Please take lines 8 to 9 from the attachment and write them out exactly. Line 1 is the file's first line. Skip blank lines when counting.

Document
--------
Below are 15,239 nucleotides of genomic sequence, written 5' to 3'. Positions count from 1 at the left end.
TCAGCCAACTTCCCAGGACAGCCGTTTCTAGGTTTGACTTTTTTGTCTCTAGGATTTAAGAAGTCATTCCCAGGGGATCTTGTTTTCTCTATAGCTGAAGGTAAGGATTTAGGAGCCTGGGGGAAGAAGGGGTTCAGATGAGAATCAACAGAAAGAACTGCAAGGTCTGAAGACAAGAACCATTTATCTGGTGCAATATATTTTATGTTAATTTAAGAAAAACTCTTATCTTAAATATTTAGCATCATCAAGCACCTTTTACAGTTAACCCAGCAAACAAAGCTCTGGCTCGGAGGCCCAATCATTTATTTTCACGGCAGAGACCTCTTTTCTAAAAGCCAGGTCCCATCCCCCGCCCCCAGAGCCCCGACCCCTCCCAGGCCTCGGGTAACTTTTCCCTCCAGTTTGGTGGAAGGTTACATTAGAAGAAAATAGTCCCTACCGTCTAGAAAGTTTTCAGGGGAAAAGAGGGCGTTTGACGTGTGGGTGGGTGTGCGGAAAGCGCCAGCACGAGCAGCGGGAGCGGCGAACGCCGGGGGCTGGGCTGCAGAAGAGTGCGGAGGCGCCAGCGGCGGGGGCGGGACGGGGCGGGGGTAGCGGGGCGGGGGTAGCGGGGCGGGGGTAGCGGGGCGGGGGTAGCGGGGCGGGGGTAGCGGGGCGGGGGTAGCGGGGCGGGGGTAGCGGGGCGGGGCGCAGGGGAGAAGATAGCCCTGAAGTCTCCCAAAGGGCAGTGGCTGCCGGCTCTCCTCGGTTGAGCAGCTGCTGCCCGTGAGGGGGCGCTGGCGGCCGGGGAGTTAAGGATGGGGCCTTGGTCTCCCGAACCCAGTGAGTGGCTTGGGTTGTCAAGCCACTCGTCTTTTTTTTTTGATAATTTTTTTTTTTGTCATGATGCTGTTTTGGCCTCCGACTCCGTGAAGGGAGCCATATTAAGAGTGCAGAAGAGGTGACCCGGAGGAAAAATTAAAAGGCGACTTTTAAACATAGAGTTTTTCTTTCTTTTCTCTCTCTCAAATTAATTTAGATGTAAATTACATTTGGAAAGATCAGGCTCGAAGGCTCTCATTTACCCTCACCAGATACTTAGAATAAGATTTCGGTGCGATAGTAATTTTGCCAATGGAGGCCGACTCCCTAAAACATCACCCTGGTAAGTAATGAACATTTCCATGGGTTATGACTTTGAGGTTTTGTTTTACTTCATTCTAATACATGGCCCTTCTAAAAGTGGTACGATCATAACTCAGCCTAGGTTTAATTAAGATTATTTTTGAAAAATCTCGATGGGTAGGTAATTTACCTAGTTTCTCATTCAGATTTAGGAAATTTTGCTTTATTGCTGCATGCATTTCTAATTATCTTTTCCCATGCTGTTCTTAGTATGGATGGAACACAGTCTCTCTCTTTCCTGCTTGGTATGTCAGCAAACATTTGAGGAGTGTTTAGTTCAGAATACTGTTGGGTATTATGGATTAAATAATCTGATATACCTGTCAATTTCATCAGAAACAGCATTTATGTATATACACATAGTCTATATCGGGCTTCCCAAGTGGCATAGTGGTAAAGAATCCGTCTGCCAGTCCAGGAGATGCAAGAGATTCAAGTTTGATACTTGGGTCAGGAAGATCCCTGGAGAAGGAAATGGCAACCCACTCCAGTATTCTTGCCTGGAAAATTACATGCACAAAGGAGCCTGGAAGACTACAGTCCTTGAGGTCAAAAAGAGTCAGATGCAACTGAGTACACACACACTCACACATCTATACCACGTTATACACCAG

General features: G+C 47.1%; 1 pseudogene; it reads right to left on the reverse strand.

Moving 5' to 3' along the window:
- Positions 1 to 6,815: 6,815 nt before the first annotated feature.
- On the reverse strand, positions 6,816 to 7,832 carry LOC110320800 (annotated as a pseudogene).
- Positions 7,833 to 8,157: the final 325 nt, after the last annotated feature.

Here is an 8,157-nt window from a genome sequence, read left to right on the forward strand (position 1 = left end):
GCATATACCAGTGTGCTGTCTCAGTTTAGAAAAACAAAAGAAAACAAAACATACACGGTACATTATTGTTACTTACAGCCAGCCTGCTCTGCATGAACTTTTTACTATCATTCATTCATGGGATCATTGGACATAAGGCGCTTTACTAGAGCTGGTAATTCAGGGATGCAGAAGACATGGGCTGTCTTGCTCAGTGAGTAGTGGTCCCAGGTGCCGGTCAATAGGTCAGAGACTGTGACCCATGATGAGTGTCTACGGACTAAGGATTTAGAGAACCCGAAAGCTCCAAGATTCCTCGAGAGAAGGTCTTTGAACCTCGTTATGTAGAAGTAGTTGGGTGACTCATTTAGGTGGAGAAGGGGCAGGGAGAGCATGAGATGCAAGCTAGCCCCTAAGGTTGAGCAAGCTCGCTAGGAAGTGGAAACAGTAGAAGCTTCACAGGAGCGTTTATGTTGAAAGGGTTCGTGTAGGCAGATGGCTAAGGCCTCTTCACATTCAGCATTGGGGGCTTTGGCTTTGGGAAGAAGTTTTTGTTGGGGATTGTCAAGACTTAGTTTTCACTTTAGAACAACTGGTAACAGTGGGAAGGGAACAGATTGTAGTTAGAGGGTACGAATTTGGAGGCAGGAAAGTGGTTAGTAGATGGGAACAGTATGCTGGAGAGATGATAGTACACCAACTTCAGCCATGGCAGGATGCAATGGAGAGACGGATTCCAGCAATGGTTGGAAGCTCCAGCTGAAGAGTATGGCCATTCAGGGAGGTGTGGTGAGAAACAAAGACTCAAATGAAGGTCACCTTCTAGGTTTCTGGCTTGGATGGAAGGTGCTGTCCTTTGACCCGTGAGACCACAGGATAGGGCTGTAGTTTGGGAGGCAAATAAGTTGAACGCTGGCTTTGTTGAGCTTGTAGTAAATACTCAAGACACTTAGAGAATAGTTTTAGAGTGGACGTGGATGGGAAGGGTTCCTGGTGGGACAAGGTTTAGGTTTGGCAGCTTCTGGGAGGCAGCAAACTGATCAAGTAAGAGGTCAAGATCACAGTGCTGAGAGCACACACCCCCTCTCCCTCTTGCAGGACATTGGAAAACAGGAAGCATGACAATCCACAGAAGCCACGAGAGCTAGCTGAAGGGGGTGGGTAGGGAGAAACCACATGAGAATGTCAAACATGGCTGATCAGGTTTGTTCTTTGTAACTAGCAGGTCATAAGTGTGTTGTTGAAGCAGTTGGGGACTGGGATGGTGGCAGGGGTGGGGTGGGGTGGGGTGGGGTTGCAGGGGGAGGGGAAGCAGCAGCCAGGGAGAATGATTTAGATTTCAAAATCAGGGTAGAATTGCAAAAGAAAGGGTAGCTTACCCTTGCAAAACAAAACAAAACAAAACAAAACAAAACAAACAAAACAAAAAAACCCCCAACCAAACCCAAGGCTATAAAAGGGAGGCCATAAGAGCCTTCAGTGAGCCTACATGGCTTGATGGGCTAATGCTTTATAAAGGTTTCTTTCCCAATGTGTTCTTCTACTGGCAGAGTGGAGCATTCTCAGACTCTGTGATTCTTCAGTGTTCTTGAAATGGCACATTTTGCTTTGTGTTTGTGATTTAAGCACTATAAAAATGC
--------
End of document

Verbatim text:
Here is an 8,157-nt window from a genome sequence, read left to right on the forward strand (position 1 = left end):
GCATATACCAGTGTGCTGTCTCAGTTTAGAAAAACAAAAGAAAACAAAACATACACGGTACATTATTGTTACTTACAGCCAGCCTGCTCTGCATGAACTTTTTACTATCATTCATTCATGGGATCATTGGACATAAGGCGCTTTACTAGAGCTGGTAATTCAGGGATGCAGAAGACATGGGCTGTCTTGCTCAGTGAGTAGTGGTCCCAGGTGCCGGTCAATAGGTCAGAGACTGTGACCCATGATGAGTGTCTACGGACTAAGGATTTAGAGAACCCGAAAGCTCCAAGATTCCTCGAGAGAAGGTCTTTGAACCTCGTTATGTAGAAGTAGTTGGGTGACTCATTTAGGTGGAGAAGGGGCAGGGAGAGCATGAGATGCAAGCTAGCCCCTAAGGTTGAGCAAGCTCGCTAGGAAGTGGAAACAGTAGAAGCTTCACAGGAGCGTTTATGTTGAAAGGGTTCGTGTAGGCAGATGGCTAAGGCCTCTTCACATTCAGCATTGGGGGCTTTGGCTTTGGGAAGAAGTTTTTGTTGGGGATTGTCAAGACTTAGTTTTCACTTTAGAACAACTGGTAACAGTGGGAAGGGAACAGATTGTAGTTAGAGGGTACGAATTTGGAGGCAGGAAAGTGGTTAGTAGATGGGAACAGTATGCTGGAGAGATGATAGTACACCAACTTCAGCCATGGCAGGATGCAATGGAGAGACGGATTCCAGCAATGGTTGGAAGCTCCAGCTGAAGAGTATGGCCATTCAGGGAGGTGTGGTGAGAAACAAAGACTCAAATGAAGGTCACCTTCTAGGTTTCTGGCTTGGATGGAAGGTGCTGTCCTTTGACCCGTGAGACCACAGGATAGGGCTGTAGTTTGGGAGGCAAATAAGTTGAACGCTGGCTTTGTTGAGCTTGTAGTAAATACTCAAGACACTTAGAGAATAGTTTTAGAGTGGACGTGGATGGGAAGGGTTCCTGGTGGGACAAGGTTTAGGTTTGGCAGCTTCTGGGAGGCAGCAAACTGATCAAGTAAGAGGTCAAGATCACAGTGCTGAGAGCACACACCCCCTCTCCCTCTTGCAGGACATTGGAAAACAGGAAGCATGACAATCCACAGAAGCCACGAGAGCTAGCTGAAGGGGGTGGGTAGGGAGAAACCACATGAGAATGTCAAACATGGCTGATCAGGTTTGTTCTTTGTAACTAGCAGGTCATAAGTGTGTTGTTGAAGCAGTTGGGGACTGGGATGGTGGCAGGGGTGGGGTGGGGTGGGGTGGGGTTGCAGGGGGAGGGGAAGCAGCAGCCAGGGAGAATGATTTAGATTTCAAAATCAGGGTAGAATTGCAAAAGAAAGGGTAGCTTACCCTTGCAAAACAAAACAAAACAAAACAAAACAAAACAAACAAAACAAAAAAACCCCCAACCAAACCCAAGGCTATAAAAGGGAGGCCATAAGAGCCTTCAGTGAGCCTACATGGCTTGATGGGCTAATGCTTTATAAAGGTTTCTTTCCCAATGTGTTCTTCTACTGGCAGAGTGGAGCATTCTCAGACTCTGTGATTCTTCAGTGTTCTTGAAATGGCACATTTTGCTTTGTGTTTGTGATTTAAGCACTATAAAAATGC